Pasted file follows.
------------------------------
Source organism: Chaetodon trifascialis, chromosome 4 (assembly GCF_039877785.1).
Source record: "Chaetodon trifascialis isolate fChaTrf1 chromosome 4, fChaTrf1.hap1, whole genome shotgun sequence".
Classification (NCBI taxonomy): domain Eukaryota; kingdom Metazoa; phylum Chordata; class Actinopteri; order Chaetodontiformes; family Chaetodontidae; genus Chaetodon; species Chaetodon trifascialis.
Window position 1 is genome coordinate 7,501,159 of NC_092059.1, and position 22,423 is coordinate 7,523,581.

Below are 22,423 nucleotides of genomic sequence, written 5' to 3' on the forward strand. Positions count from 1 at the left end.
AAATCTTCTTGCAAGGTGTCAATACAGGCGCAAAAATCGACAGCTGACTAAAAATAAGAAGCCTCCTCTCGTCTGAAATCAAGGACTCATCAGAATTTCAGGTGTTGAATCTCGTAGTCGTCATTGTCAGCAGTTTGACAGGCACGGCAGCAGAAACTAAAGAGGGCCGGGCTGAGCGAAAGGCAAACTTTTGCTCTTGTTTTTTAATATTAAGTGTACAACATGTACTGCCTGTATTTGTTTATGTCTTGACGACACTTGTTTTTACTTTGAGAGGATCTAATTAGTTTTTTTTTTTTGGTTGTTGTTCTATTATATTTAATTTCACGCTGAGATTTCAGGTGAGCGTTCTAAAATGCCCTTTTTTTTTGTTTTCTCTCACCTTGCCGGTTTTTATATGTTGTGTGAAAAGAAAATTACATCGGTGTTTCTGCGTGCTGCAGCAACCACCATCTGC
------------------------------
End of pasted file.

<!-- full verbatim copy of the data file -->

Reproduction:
Source organism: Chaetodon trifascialis, chromosome 4 (assembly GCF_039877785.1).
Source record: "Chaetodon trifascialis isolate fChaTrf1 chromosome 4, fChaTrf1.hap1, whole genome shotgun sequence".
Classification (NCBI taxonomy): domain Eukaryota; kingdom Metazoa; phylum Chordata; class Actinopteri; order Chaetodontiformes; family Chaetodontidae; genus Chaetodon; species Chaetodon trifascialis.
Window position 1 is genome coordinate 7,501,159 of NC_092059.1, and position 22,423 is coordinate 7,523,581.

Below are 22,423 nucleotides of genomic sequence, written 5' to 3' on the forward strand. Positions count from 1 at the left end.
AAATCTTCTTGCAAGGTGTCAATACAGGCGCAAAAATCGACAGCTGACTAAAAATAAGAAGCCTCCTCTCGTCTGAAATCAAGGACTCATCAGAATTTCAGGTGTTGAATCTCGTAGTCGTCATTGTCAGCAGTTTGACAGGCACGGCAGCAGAAACTAAAGAGGGCCGGGCTGAGCGAAAGGCAAACTTTTGCTCTTGTTTTTTAATATTAAGTGTACAACATGTACTGCCTGTATTTGTTTATGTCTTGACGACACTTGTTTTTACTTTGAGAGGATCTAATTAGTTTTTTTTTTTTGGTTGTTGTTCTATTATATTTAATTTCACGCTGAGATTTCAGGTGAGCGTTCTAAAATGCCCTTTTTTTTTGTTTTCTCTCACCTTGCCGGTTTTTATATGTTGTGTGAAAAGAAAATTACATCGGTGTTTCTGCGTGCTGCAGCAACCACCATCTGC